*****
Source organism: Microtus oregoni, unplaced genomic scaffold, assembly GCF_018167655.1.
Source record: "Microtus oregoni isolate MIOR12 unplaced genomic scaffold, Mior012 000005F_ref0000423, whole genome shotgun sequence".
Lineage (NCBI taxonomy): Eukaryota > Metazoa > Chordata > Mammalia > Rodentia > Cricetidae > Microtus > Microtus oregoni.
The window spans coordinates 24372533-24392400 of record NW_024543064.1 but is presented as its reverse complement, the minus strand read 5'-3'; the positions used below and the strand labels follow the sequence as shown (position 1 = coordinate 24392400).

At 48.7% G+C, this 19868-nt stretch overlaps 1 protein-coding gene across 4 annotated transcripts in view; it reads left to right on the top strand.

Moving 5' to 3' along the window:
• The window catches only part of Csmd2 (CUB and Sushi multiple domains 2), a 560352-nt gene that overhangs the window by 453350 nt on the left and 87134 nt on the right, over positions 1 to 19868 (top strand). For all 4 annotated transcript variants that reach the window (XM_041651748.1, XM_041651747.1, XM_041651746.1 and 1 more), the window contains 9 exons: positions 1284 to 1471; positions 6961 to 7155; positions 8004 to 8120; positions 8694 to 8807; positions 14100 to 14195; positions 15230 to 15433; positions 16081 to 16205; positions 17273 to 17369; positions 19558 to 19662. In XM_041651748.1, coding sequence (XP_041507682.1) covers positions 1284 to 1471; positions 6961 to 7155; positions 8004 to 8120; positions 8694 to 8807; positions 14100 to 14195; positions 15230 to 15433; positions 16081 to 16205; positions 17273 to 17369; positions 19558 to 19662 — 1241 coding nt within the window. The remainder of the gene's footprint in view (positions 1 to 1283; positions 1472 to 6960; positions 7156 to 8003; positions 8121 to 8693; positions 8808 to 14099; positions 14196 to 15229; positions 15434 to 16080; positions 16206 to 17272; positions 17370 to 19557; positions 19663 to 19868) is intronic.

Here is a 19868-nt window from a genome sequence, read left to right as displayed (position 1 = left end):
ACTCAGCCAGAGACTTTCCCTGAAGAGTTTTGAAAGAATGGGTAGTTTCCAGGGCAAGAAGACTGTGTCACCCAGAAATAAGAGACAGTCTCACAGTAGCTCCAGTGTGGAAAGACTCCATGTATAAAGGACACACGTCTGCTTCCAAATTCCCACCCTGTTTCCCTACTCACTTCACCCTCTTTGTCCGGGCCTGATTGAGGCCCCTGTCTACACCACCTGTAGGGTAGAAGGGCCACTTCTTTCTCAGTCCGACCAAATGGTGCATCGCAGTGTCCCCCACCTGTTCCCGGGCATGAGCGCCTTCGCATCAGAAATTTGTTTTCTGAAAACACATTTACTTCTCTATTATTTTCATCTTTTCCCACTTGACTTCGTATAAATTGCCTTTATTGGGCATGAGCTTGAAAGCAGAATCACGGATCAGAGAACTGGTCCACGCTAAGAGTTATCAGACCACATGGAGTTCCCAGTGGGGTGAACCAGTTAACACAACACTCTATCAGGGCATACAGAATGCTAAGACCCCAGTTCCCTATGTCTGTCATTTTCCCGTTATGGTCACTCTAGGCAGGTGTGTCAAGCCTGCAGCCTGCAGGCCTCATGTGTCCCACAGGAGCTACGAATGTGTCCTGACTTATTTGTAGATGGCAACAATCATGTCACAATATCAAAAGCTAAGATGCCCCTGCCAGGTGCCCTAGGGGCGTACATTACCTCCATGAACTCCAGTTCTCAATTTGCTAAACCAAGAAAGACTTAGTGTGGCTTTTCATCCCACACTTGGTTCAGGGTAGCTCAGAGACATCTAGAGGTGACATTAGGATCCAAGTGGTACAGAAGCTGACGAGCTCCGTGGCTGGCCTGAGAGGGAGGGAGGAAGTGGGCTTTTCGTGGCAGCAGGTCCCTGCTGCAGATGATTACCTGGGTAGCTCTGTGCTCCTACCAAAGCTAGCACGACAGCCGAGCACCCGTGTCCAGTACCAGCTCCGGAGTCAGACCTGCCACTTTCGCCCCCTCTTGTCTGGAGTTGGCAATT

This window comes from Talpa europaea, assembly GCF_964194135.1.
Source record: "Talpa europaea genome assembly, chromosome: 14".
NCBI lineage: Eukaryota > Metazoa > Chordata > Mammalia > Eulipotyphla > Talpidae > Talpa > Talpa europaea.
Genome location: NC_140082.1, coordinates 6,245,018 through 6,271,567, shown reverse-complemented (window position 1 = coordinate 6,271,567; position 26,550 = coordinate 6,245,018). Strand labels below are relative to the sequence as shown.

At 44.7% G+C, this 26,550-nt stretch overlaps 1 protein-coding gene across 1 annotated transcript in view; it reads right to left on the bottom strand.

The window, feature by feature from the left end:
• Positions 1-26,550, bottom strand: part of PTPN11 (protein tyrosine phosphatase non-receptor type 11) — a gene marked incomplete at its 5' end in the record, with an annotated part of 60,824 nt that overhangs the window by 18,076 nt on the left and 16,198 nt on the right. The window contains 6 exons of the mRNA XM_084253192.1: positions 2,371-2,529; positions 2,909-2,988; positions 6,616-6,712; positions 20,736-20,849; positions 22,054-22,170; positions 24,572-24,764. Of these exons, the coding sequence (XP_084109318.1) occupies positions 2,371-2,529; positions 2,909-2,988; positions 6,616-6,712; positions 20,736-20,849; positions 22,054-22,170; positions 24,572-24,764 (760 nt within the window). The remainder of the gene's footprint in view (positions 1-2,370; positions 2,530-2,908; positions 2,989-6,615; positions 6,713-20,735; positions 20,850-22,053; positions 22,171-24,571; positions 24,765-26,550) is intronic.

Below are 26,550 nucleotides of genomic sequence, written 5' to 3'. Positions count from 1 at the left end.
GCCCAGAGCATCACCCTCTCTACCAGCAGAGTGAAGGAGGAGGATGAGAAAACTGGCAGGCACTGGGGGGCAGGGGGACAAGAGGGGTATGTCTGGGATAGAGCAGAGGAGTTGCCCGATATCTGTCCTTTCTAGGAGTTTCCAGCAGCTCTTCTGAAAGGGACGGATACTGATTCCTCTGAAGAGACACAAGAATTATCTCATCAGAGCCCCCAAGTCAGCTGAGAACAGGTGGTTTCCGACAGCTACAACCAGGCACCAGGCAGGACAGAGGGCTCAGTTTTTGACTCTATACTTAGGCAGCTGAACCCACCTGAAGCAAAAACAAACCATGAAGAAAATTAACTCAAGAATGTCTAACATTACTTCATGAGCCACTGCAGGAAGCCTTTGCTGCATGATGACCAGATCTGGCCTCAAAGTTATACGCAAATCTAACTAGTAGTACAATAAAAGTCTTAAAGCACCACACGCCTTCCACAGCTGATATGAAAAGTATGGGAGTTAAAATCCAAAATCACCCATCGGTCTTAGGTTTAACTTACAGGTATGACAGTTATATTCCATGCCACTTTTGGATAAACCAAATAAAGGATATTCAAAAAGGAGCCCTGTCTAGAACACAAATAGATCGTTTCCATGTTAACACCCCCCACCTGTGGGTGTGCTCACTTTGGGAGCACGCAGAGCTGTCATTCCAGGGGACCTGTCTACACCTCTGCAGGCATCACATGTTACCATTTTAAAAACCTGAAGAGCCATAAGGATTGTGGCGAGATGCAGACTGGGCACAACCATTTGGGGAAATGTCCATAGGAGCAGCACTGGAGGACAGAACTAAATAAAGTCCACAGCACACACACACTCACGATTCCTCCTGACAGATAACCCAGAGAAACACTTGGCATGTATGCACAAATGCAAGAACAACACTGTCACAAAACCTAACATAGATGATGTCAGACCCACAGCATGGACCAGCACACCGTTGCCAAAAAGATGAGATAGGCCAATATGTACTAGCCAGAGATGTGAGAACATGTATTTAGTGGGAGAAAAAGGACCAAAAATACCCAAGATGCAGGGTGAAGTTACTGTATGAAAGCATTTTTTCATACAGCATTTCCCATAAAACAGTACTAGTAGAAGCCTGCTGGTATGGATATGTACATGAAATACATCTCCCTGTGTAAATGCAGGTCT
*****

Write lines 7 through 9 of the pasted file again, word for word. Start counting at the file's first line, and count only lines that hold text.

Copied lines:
• The window catches only part of Csmd2 (CUB and Sushi multiple domains 2), a 560352-nt gene that overhangs the window by 453350 nt on the left and 87134 nt on the right, over positions 1 to 19868 (top strand). For all 4 annotated transcript variants that reach the window (XM_041651748.1, XM_041651747.1, XM_041651746.1 and 1 more), the window contains 9 exons: positions 1284 to 1471; positions 6961 to 7155; positions 8004 to 8120; positions 8694 to 8807; positions 14100 to 14195; positions 15230 to 15433; positions 16081 to 16205; positions 17273 to 17369; positions 19558 to 19662. In XM_041651748.1, coding sequence (XP_041507682.1) covers positions 1284 to 1471; positions 6961 to 7155; positions 8004 to 8120; positions 8694 to 8807; positions 14100 to 14195; positions 15230 to 15433; positions 16081 to 16205; positions 17273 to 17369; positions 19558 to 19662 — 1241 coding nt within the window. The remainder of the gene's footprint in view (positions 1 to 1283; positions 1472 to 6960; positions 7156 to 8003; positions 8121 to 8693; positions 8808 to 14099; positions 14196 to 15229; positions 15434 to 16080; positions 16206 to 17272; positions 17370 to 19557; positions 19663 to 19868) is intronic.

Here is a 19868-nt window from a genome sequence, read left to right as displayed (position 1 = left end):
ACTCAGCCAGAGACTTTCCCTGAAGAGTTTTGAAAGAATGGGTAGTTTCCAGGGCAAGAAGACTGTGTCACCCAGAAATAAGAGACAGTCTCACAGTAGCTCCAGTGTGGAAAGACTCCATGTATAAAGGACACACGTCTGCTTCCAAATTCCCACCCTGTTTCCCTACTCACTTCACCCTCTTTGTCCGGGCCTGATTGAGGCCCCTGTCTACACCACCTGTAGGGTAGAAGGGCCACTTCTTTCTCAGTCCGACCAAATGGTGCATCGCAGTGTCCCCCACCTGTTCCCGGGCATGAGCGCCTTCGCATCAGAAATTTGTTTTCTGAAAACACATTTACTTCTCTATTATTTTCATCTTTTCCCACTTGACTTCGTATAAATTGCCTTTATTGGGCATGAGCTTGAAAGCAGAATCACGGATCAGAGAACTGGTCCACGCTAAGAGTTATCAGACCACATGGAGTTCCCAGTGGGGTGAACCAGTTAACACAACACTCTATCAGGGCATACAGAATGCTAAGACCCCAGTTCCCTATGTCTGTCATTTTCCCGTTATGGTCACTCTAGGCAGGTGTGTCAAGCCTGCAGCCTGCAGGCCTCATGTGTCCCACAGGAGCTACGAATGTGTCCTGACTTATTTGTAGATGGCAACAATCATGTCACAATATCAAAAGCTAAGATGCCCCTGCCAGGTGCCCTAGGGGCGTACATTACCTCCATGAACTCCAGTTCTCAATTTGCTAAACCAAGAAAGACTTAGTGTGGCTTTTCATCCCACACTTGGTTCAGGGTAGCTCAGAGACATCTAGAGGTGACATTAGGATCCAAGTGGTACAGAAGCTGACGAGCTCCGTGGCTGGCCTGAGAGGGAGGGAGGAAGTGGGCTTTTCGTGGCAGCAGGTCCCTGCTGCAGATGATTACCTGGGTAGCTCTGTGCTCCTACCAAAGCTAGCACGACAGCCGAGCACCCGTGTCCAGTACCAGCTCCGGAGTCAGACCTGCCACTTTCGCCCCCTCTTGTCTGGAGTTGGCAATT